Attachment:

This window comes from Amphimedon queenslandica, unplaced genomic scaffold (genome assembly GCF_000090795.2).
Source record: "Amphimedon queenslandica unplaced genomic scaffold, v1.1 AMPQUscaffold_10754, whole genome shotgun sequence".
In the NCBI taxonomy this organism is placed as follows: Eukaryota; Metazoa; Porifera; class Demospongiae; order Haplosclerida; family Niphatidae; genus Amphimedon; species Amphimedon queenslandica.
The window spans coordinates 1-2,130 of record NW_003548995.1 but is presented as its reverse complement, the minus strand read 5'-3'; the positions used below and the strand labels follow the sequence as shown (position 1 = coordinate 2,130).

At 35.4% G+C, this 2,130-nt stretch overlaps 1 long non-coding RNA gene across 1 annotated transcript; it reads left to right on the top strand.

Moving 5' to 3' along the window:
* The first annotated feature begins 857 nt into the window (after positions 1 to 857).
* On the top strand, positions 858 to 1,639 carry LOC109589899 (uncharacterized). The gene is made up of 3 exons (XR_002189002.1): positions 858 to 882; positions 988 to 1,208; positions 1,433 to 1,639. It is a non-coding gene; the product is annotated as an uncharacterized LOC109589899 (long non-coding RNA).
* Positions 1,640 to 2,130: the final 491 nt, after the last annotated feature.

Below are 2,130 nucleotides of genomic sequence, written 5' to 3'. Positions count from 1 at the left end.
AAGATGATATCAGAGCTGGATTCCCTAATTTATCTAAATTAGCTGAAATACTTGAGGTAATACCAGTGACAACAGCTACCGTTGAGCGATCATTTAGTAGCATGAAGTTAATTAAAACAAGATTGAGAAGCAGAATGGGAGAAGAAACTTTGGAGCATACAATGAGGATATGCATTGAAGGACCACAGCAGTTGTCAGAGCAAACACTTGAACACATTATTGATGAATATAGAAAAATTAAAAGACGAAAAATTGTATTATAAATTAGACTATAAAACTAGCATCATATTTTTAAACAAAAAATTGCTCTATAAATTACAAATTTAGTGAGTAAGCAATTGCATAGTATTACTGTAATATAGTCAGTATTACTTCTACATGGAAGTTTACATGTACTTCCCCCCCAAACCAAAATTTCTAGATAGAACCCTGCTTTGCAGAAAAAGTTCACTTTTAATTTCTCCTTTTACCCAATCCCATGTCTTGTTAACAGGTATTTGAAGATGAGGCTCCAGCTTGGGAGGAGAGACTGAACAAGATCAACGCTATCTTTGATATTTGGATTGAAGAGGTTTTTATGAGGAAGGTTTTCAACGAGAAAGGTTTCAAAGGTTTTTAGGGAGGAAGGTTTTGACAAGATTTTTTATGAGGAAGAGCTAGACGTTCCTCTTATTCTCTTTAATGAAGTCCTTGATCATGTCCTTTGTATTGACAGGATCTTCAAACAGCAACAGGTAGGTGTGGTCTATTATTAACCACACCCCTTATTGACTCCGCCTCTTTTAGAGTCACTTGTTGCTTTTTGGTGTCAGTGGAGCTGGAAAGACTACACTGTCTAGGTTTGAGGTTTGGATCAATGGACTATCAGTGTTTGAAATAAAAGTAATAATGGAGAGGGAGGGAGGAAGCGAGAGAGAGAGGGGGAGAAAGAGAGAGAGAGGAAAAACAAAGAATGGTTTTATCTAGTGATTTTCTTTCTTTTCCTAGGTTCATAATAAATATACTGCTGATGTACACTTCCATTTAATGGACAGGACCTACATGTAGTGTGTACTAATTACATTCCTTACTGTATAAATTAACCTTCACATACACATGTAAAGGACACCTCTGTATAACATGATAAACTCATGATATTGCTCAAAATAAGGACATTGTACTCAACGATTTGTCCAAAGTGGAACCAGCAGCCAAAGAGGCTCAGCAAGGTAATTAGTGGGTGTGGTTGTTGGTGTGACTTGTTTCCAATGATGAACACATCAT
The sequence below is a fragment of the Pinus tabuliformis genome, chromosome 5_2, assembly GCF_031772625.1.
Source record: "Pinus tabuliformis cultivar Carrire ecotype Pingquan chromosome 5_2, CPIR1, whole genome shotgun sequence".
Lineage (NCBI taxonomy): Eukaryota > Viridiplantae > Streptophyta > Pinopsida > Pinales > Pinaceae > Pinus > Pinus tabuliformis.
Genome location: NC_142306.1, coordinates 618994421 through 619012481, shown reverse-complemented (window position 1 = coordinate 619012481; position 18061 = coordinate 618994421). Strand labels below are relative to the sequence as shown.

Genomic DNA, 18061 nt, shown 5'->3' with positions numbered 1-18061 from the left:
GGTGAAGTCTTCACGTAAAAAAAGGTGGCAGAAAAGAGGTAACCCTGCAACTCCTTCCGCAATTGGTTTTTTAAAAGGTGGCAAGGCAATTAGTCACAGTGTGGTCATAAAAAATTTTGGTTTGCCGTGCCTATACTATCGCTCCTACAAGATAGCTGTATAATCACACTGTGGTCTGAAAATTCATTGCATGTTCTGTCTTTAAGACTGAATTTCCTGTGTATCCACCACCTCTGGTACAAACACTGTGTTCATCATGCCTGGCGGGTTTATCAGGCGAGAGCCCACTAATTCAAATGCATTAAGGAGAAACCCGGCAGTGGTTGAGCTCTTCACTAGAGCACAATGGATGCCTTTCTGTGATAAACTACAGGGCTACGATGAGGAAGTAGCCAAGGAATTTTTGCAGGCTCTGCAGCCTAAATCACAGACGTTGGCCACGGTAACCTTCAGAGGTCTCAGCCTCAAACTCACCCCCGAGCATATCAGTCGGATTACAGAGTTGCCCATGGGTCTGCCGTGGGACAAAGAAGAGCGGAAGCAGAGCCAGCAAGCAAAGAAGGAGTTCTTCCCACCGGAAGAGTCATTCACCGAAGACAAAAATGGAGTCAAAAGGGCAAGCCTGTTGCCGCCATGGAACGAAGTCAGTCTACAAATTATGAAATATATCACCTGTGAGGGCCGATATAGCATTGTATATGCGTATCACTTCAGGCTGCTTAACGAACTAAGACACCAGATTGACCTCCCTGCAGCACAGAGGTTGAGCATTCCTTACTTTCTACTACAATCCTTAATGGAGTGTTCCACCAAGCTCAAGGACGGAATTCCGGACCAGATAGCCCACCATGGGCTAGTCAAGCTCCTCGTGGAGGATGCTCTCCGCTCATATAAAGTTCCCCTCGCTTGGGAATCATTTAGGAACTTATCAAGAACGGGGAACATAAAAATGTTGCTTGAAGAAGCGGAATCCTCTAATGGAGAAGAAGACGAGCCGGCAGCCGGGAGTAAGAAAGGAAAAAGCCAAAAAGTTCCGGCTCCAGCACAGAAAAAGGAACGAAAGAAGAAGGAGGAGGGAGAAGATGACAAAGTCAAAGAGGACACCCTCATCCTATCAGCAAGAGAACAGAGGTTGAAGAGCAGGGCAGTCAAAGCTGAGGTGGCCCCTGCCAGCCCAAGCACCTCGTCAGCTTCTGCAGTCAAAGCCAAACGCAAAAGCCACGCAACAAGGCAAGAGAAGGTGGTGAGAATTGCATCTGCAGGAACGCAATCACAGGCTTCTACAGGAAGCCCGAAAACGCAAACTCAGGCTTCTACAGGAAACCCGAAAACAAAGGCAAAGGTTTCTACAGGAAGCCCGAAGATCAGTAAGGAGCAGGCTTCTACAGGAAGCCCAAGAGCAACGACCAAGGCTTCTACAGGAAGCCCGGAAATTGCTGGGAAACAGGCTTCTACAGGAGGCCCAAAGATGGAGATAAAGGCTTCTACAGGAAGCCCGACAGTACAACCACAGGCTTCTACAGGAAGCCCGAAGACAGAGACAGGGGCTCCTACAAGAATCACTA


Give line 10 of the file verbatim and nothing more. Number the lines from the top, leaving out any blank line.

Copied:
Below are 2,130 nucleotides of genomic sequence, written 5' to 3'. Positions count from 1 at the left end.